He's probably the most followed auteur author on Twitter, he wrote a quality episode of my favourite TV programme (Doctor Who - The Doctor's Wife), I loved the movie Stardust and he's become a sort-of geek Elvis. Inspired, I reserved a copy of a short story collection from my local library, my first Gaiman.
I hope I chose poorly.
Fragile Things is a collection of short stories and poetry that Gaiman was commissioned to write for various collations. It begins with a twenty-odd page exploration into the roots of each tale, during which he writes about a time where he began to collaborate with master of the genre Harlan Ellison. He says that Ellison had to finish one of his own works, and told Gaiman to begin work on their short story and he'd catch up. When he returned, he told Gaiman "No, not doing it - it reads like Neil Gaiman". This could perhaps sum up the book better than any of my observations: Gaiman has his own recognisable style which he pairs with a varying tone from story to story.
Which is fine, of course, expected even - except when the stories aren't grabbing the reader. The title, Fragile Things, is perhaps the most enjoyable aspect of the work, for it perfectly describes Gaiman's writing. He uses each word precisely, delicately and lightly, giving the reader the feeling that should they close the book too quickly, the words of the text will dislodge and flutter into disorder. He writes like one assembles a jigsaw - there is no alternative but to be precise.
|Courtesy: Jar of Juice|
The stories within are immaculate games of "What If...", leading to a number of unusual situations, but often lack resolution. In many ways, this book is like a lighter collection of Coen Brothers short films - stuff happens and then the movie ends. Given my past reviews, it should come as no surprise that resolution forms a key part of my literary enjoyment. Gaiman, like the Coens, aren't strong on this and prefer to present interesting scenes that leave the reader where the artist started - with a "What about..."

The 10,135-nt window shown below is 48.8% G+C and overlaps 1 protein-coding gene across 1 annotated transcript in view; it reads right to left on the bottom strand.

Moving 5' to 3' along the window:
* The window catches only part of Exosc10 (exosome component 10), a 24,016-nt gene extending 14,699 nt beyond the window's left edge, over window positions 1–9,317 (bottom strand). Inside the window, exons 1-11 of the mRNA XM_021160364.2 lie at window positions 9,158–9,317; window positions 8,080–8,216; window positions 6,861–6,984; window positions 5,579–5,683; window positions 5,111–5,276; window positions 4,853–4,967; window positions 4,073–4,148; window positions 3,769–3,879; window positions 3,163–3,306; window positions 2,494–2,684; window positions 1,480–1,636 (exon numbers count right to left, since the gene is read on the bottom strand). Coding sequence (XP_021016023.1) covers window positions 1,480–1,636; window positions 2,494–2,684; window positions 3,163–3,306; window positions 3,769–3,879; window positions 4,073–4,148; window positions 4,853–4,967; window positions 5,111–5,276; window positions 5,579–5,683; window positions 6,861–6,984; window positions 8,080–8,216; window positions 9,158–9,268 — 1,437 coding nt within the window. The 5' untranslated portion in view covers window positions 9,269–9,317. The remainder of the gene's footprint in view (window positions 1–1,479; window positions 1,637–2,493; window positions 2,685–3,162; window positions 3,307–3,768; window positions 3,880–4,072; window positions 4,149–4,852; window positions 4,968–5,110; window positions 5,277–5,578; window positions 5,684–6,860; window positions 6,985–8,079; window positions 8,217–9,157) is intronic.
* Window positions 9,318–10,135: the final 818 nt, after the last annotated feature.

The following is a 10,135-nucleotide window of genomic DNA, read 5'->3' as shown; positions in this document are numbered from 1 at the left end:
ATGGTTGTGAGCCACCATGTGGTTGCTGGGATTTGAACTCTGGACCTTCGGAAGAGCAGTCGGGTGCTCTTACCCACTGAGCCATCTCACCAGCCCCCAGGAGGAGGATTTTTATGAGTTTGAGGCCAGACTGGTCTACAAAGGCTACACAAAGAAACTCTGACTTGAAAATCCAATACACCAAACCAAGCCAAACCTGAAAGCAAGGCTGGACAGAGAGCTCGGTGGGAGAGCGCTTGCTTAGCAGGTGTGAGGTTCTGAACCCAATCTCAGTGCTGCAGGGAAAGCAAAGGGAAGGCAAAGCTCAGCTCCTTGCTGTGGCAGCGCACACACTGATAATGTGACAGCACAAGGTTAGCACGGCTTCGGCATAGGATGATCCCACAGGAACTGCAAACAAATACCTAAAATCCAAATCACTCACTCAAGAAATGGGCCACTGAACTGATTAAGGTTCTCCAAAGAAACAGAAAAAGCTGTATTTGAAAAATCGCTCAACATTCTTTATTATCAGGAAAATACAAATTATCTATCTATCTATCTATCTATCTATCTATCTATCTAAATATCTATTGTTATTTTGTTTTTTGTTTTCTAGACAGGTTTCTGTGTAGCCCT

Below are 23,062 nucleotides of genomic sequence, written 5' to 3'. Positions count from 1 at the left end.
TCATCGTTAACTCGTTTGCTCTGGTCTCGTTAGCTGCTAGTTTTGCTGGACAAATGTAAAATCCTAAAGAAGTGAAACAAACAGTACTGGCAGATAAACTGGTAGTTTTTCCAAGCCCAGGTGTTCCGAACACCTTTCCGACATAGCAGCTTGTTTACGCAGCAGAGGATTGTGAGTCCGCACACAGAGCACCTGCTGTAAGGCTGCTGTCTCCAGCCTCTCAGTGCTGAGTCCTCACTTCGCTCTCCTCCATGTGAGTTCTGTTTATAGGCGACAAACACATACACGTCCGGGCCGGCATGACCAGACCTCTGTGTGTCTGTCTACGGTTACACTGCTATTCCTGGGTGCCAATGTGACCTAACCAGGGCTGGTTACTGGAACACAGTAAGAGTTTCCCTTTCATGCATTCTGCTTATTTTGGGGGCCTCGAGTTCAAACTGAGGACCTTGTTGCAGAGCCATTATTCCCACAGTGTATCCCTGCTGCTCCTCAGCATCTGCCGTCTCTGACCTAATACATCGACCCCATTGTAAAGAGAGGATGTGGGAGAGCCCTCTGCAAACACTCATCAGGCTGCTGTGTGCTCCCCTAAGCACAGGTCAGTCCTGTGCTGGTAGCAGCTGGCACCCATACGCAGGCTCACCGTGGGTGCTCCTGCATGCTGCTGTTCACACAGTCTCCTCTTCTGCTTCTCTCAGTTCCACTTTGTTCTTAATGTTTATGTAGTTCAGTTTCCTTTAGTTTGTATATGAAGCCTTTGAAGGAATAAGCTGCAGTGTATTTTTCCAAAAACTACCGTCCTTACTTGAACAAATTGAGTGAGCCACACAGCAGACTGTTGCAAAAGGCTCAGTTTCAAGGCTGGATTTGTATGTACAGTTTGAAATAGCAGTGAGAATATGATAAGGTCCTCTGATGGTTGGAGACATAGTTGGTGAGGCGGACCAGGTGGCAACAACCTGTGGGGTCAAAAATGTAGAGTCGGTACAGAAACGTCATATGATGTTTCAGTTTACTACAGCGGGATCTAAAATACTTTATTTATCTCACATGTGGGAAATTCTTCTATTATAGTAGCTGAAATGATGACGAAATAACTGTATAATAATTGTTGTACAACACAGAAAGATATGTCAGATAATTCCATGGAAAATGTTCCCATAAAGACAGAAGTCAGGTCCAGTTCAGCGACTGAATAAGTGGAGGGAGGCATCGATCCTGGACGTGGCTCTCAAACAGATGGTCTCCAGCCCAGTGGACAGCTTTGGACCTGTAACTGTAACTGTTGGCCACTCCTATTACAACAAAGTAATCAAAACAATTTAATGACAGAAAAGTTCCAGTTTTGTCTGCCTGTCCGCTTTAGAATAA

In Volume One of his prison diaries, Jeffrey Archer wrote about creating short fictions. When doing so, he said, it was imperative to have the end in mind. A novel could be plotted logically and, although needing to collect tension properly and avoid any Deus ex machinae, didn't need a hard ending in mind when writing began. Archer is obviously from a completely different school of writing from Gaiman, but there is reason to his statements. Gaiman can ignore them simply because these short fictions rarely led anywhere, much less a conclusion.
I'm looking forward to my next tryst with Neil Gaiman, if only because I'm positive (or at least hoping) that I'll enjoy it more than this load of marbles.
Related review: Stardust - Neil Gaiman